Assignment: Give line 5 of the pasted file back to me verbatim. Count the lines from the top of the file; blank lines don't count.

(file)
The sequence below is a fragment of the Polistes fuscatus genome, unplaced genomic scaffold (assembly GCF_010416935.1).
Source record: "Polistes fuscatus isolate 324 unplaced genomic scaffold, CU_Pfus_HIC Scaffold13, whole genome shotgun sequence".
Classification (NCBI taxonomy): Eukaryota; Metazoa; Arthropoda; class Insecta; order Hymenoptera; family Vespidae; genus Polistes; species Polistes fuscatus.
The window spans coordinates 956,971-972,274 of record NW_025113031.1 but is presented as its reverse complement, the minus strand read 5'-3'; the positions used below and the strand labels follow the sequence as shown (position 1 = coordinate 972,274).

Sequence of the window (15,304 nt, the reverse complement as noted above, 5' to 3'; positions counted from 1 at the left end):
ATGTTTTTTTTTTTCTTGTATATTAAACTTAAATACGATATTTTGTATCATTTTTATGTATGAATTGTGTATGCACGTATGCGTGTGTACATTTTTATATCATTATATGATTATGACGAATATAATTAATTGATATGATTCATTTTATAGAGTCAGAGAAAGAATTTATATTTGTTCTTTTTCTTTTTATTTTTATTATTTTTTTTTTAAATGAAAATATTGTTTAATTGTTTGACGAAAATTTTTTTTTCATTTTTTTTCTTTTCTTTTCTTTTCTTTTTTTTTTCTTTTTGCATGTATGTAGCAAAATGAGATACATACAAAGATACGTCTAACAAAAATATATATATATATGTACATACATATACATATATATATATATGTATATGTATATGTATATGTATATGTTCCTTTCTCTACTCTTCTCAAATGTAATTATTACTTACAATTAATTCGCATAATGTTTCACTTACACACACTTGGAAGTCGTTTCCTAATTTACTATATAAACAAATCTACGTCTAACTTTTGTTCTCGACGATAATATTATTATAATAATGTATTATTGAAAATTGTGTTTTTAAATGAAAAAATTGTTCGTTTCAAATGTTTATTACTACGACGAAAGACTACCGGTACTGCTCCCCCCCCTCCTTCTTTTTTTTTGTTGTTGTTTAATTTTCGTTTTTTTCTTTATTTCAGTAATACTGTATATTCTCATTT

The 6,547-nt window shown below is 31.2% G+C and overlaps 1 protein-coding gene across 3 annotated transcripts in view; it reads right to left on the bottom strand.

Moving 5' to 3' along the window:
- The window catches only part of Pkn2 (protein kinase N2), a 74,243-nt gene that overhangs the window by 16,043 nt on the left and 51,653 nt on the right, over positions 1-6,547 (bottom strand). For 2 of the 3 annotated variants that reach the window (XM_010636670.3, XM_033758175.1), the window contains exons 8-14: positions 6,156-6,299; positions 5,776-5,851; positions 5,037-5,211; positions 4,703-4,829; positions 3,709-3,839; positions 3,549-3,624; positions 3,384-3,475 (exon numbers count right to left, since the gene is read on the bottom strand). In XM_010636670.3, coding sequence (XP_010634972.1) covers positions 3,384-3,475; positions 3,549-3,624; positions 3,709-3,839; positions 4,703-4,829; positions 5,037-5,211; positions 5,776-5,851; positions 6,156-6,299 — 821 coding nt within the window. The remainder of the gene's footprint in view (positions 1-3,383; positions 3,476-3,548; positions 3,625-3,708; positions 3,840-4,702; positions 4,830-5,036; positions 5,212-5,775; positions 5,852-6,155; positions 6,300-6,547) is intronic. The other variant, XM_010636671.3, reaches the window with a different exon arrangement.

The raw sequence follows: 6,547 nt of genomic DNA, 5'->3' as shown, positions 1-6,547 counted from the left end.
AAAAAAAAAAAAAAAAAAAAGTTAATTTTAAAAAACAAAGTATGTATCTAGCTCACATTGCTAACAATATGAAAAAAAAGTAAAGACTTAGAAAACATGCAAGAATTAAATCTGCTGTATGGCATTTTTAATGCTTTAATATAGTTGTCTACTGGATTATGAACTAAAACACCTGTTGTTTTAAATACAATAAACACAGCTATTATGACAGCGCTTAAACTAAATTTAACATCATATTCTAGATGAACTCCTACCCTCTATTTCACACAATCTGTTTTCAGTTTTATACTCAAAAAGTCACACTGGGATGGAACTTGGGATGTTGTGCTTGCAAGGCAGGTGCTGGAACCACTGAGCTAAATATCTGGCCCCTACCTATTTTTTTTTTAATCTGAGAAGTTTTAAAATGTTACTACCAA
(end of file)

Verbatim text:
Sequence of the window (15,304 nt, the reverse complement as noted above, 5' to 3'; positions counted from 1 at the left end):